Collagen is the most abundant form of protein in our body. It is the building block to our skin, hair, bones, cartilage, tendons, muscles, organs, and blood vessels. Our bodies naturally produce collagen through adequate dietary consumption of a variety of nutrients including vitamin C, copper, proline, and glycine (the procollagen nutrients).
Below is a list of rich plant-based sources of procollagen nutrients. To get a full and complete list, visit our blog, How to Build Collagen Naturally.
Proline and glycine: soy, watercress, spirulina, spinach, turnip greens, asparagus, and kidney beans
Vitamin C: bell peppers, broccoli, Brussel sprouts, strawberries, pineapple, papaya
Copper: sesame seeds, cashews, soybeans, mushrooms, sunflower seeds, tempeh
As we age, our production of collagen decreases, which leads to wrinkles, less elasticity in the skin and joint pain. In order to preserve the collagen our bodies create, it's best to limit (or avoid completely!) sugar, refined carbohydrates, processed food, fried food, processed meat, excessive sun exposure, and smoking (1). Daily consumption of foods rich in antioxidants (berries, leafy greens, green tea, dark chocolate, and more—get a full list here) help to protect against free radicals which want to destroy our body’s collagen. There are also certain nutrients that help restore the damaged collagen including carotenoids, the plant-based source of vitamin A (found in foods like sweet potatoes, carrots, and kale) and vitamin C.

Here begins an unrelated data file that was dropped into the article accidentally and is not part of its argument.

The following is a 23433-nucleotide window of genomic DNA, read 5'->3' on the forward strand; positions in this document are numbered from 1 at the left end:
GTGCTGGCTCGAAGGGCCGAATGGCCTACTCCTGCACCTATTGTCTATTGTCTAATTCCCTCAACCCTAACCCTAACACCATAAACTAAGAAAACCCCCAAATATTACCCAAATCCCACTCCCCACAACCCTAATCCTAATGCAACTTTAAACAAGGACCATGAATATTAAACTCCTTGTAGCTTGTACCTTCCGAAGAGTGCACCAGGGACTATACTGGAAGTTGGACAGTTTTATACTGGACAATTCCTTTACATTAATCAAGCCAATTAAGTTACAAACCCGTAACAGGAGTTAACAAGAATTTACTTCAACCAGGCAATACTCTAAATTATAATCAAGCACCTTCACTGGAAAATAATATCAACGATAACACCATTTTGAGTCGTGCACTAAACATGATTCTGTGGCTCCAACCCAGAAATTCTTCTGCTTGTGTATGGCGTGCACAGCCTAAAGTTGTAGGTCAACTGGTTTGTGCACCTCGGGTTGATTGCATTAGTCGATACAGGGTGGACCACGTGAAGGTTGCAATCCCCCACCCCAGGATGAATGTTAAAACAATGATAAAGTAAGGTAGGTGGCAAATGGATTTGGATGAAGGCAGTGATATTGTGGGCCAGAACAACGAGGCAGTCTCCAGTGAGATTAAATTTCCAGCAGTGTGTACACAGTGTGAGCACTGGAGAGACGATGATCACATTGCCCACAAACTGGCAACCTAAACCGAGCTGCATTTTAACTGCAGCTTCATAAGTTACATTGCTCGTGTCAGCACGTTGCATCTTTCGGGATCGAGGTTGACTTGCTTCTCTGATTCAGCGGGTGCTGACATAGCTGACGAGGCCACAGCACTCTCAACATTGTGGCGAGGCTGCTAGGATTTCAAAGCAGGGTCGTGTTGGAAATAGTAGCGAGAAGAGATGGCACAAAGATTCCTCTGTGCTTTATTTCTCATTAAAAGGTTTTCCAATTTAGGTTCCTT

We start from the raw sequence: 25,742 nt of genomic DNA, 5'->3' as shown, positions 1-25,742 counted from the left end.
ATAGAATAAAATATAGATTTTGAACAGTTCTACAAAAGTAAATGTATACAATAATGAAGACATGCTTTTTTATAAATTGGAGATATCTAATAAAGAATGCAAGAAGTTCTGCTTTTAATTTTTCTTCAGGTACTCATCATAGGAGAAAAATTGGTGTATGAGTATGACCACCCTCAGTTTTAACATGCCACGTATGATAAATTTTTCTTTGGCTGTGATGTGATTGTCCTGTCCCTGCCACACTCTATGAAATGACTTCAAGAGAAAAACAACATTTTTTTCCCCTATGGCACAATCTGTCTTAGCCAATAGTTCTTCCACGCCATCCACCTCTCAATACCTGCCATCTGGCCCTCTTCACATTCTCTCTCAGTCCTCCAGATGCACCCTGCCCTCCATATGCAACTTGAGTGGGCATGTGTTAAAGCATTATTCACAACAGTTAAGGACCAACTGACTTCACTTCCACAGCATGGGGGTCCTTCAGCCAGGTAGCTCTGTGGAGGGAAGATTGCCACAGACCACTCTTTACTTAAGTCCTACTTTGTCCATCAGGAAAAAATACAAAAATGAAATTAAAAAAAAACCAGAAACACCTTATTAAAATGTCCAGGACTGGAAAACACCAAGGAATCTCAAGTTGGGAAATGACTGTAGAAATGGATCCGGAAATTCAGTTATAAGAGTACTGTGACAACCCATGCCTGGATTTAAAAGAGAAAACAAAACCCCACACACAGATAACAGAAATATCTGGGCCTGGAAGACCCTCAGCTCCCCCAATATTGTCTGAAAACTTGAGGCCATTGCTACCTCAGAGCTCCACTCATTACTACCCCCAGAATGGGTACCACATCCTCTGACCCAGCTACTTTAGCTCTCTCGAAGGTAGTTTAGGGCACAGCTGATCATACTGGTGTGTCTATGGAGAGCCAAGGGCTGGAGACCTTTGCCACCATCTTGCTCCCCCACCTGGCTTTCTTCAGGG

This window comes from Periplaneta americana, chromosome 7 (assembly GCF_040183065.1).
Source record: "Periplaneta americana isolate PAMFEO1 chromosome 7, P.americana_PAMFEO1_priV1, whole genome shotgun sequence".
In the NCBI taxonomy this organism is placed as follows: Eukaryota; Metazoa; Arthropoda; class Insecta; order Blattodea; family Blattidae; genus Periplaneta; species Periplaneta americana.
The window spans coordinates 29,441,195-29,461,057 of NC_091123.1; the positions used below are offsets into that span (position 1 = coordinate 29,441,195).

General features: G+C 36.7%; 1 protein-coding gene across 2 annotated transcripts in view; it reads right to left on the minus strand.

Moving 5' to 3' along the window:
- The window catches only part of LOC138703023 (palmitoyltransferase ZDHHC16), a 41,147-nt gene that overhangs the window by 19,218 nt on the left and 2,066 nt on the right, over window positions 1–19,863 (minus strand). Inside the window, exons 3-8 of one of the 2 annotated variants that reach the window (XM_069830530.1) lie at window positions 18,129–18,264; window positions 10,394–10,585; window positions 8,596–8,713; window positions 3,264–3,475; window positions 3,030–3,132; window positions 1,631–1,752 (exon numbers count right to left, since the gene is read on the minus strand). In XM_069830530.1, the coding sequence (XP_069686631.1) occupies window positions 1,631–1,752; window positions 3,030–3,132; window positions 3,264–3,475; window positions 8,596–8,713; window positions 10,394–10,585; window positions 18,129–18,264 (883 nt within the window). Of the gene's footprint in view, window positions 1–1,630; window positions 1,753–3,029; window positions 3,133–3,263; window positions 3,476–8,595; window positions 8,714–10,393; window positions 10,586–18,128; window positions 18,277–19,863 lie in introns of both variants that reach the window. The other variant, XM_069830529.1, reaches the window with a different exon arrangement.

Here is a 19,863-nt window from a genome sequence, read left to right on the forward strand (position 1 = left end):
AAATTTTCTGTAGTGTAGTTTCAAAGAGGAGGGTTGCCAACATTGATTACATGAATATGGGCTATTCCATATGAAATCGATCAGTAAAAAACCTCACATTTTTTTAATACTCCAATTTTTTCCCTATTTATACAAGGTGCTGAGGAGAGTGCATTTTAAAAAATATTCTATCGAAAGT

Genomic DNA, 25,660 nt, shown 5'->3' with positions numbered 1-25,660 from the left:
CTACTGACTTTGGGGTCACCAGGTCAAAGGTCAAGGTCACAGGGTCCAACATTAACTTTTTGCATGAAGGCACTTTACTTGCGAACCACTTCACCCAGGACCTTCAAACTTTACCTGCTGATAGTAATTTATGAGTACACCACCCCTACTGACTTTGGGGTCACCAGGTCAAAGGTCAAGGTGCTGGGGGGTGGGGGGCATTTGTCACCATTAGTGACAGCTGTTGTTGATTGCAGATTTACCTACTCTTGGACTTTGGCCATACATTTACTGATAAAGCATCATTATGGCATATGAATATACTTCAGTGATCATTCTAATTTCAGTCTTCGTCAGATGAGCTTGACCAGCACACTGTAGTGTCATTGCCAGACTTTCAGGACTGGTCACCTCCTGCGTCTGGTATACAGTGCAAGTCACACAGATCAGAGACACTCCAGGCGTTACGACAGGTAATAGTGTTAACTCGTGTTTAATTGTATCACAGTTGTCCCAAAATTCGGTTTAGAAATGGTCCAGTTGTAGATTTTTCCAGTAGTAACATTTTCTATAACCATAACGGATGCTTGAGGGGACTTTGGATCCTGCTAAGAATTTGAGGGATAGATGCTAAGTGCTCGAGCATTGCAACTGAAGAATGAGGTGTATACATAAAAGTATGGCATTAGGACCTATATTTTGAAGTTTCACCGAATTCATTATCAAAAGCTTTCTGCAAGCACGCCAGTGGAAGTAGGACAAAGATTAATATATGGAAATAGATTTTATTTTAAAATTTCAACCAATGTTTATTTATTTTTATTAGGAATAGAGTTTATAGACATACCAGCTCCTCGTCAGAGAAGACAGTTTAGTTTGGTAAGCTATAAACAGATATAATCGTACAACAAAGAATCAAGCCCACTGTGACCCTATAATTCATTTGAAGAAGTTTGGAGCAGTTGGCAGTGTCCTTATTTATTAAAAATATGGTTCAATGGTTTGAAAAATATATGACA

None of us want wrinkles or joint pain, but should we supplement with collagen in order to prevent or treat these natural effects of aging?
Some experts say consuming collagen is just like eating other protein rich foods because the body breaks the collagen down into amino acids then uses it wherever it’s needed (2). Therefore, it's not guaranteed that collagen will go directly to helping our skin or repairing joints. Also, collagen is not considered the best source of protein since it doesn’t contain all nine essential amino acids. The main amino acid components of collagen are proline and glycine, which are a part of the non-essential amino acids (meaning our bodies make them) so we therefore do not need to consume them.
Another important thing to consider is the potential heavy metals that could get in the collagen supplements. For example, studies conducted on bone broth found that the heavy metals leached out of bones when cooked into a broth, lead to toxic levels of heavy metals. Not sure about you, but it sounds to us that if the goal is to drink bone broth for its health benefits, the heavy metals that brands don't disclose sound anything but healthy. Read more about that here.
There are some studies looking at collagen supplementation.
For instance, one study in 2014 looked at the effects of collagen hydrolysate on women’s skin. Sixty-nine women between the ages of 35 and 55 were assigned a group. One group took the collagen supplement twice a day for eight weeks, while the other group took a placebo. The group that supplemented with collagen hydrolysate found a greater improvement in skin elasticity compared to the group who took the placebo. (No improvement in skin moisture was found) (3).